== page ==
asking for a phone call before I interview in-person, I hit a coworker’s car, and more

It’s five answers to five questions. Here we go…

1. Can I ask for a phone interview before investing time in an in-person interview?

I work at a growing tech company. I like the work and my colleagues and I make a decent living. My skills fall neatly into searchable buckets, so recruiters often reach out to me. I generally responded by saying that I was happy right now.

But we just had a kid and I’m concerned about future expenses, and I realized I am not making the market rate for my skills, so I am looking at other opportunities. I’m only going to move for the right job (technology where I perceive a future, good colleagues, minimal travel).

I had an interview recently where it went well, but I realized that we had entirely different expectations on travel (I think they thought my limit of 10{986d44274747a5c76dc1672921bbe0dd933450491f05a8d42739aa242512160b} was an opening position).

Now during the normal 30-minute initial phone call, I am in the habit of clarifying minimal expectations on work, salary, and travel. But I got an interview with the CEO of a start-up who wants me to come in, which is difficult with work (I don’t want to have to carve out a three-hour block only to find it was a mismatch).

Suggestions on a nice way to say “I am not prepared to invest that much time until I know there are no dealbreakers”?

It’s weird how many employers still don’t do phone interviews, when doing them generally would save a huge amount of time by weeding out people who have quick and obvious deal-breakers (like the wrong skills or experience, which isn’t always clear just from a resume, or logistical conflicts with what you need, like salary or availability). And importantly, phone interviews can save candidates huge amounts of time too — there’s no point in them taking time off work and investing several hours in an interview (plus often more in prep time) if they and the employer aren’t aligned on basic points like salary or needed skills.

And yet, while phone interviews have become a much more routine part of hiring processes, there are still employers who don’t do them … which can be really frustrating for people in your situation.

It can be tricky to ask an employer to change their hiring process for you, but in your context this is a reasonable thing to ask. That doesn’t mean they’ll agree, but it’s truly reasonable — and if they refuse, there might be something interesting to learn about them in what they say/how they do it.

You could say it this way: “I’m really interested in talking with you! Would it be possible to set up a short 15-minute phone call first to make sure that we’re on the same page about things like travel and salary and the basic expectations of the position? I’m asking because it’s tough for me to take off several hours from work for an interview right now — I can definitely make it happen if we find we’re aligned on those things, but I’d appreciate being able to check that first before we move forward.”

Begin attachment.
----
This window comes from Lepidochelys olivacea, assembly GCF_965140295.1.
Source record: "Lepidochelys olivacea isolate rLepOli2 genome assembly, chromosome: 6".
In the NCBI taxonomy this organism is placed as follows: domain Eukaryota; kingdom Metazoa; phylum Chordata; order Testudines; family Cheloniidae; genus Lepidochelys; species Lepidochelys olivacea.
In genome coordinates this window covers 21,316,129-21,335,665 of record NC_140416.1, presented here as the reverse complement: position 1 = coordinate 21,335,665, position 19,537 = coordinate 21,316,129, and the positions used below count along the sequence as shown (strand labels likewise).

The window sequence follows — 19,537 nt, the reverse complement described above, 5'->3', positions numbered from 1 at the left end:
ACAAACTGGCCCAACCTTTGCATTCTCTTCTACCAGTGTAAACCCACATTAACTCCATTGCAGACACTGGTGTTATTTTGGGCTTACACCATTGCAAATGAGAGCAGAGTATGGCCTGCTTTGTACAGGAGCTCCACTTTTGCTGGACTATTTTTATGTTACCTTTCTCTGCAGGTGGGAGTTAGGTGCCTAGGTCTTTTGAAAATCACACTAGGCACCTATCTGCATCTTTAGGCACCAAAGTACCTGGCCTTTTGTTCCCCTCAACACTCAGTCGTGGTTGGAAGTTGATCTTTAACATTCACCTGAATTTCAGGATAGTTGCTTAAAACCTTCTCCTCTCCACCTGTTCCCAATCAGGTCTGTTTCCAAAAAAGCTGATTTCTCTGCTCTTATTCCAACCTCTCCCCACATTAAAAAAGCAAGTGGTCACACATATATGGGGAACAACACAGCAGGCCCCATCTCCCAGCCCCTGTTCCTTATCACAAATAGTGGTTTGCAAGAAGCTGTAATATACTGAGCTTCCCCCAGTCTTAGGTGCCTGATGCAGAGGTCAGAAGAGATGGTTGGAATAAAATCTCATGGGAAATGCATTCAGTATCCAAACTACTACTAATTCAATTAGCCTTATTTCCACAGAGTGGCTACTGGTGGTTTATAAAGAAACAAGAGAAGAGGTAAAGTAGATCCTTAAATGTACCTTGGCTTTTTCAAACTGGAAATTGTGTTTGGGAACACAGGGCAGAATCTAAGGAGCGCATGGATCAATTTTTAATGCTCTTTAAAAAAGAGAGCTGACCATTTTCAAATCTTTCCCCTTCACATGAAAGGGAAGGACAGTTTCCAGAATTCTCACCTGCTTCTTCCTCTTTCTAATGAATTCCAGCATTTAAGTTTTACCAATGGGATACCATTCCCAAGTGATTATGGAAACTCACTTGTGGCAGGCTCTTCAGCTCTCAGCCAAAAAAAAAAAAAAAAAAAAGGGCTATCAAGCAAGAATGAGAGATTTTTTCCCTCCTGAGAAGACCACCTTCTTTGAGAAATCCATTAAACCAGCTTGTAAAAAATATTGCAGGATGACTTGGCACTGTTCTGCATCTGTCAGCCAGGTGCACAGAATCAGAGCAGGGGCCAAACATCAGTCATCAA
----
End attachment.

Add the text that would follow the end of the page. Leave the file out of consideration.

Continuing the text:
2. I hit a coworker’s car in the employee lot

I’m a new employee (three months) at an organization with multiple sites. I’m based at one site but often have meetings at other sites; my position can involve providing guidance to employees at various sites but not directly or indirectly supervising them. The nature of my role definitely depends on maintaining positive relationships with staff, as my guidance often involves guiding people to a new system or way of thinking.

Today I had a meeting and parked in the employee parking lot, in a free spot. When I left, I accidentally backed into the bumper of a car behind me. I didn’t see it when I was backing up because of the angle and the fact that this car was illegally parked in the fire lane (FWIW, it seems to be generally accepted that people park in non-spots due to the shortage of real spots and zoning rules in the surrounding area). The damage was minor — paint scratches, no dents — and I located the owner and gave her my information. Her reaction suggested she thought the damage was worse than it was — think large gasps, borderline rude response — and I am concerned that her idea of fixing the damage will be more substantial than may be needed (say, replacing the bumper instead of touching up the paint).

I admit part of me doesn’t want to pay at all because hey, if you park in a non-designated space in a fire lane you kind of accept such risks. At the same time, I recognize it would probably be better for my “work capital” to just pay and suck it up. Is there a way to say, “Hey, I’ll pay for the paint but nothing more?” Or do I just accept that I may be out $800-1,000 even though she was parked illegally?

You probably do need to pay for the actual damages, even though she was in the fire lane. (At least with the U.S. laws I’m familiar with, if you hit a stationary object, you’re considered responsible.)

As far as quibbling over the actual amount, can you just report it to your insurance and have them handle it? They’re unlikely to agree to repairs that aren’t truly needed, and that might be the most hands-off way of getting it dealt with.

But if you don’t want to involve your insurance (because it will raise your rates) and if she does propose more work than what a mechanic says is necessary (like if the mechanic says they can touch up the paint but she wants the whole bumper replaced), you could say, “Because it was minor paint scratches, I can’t replace the bumper for you. But I can definitely pay to have the paint touched up.” If she pushes, you could say, “I want to help make this right, but I also want to point out that you were parked illegally in a fire lane, which is why I bumped you. I think paying for the specific damage that resulted is a fair offer.”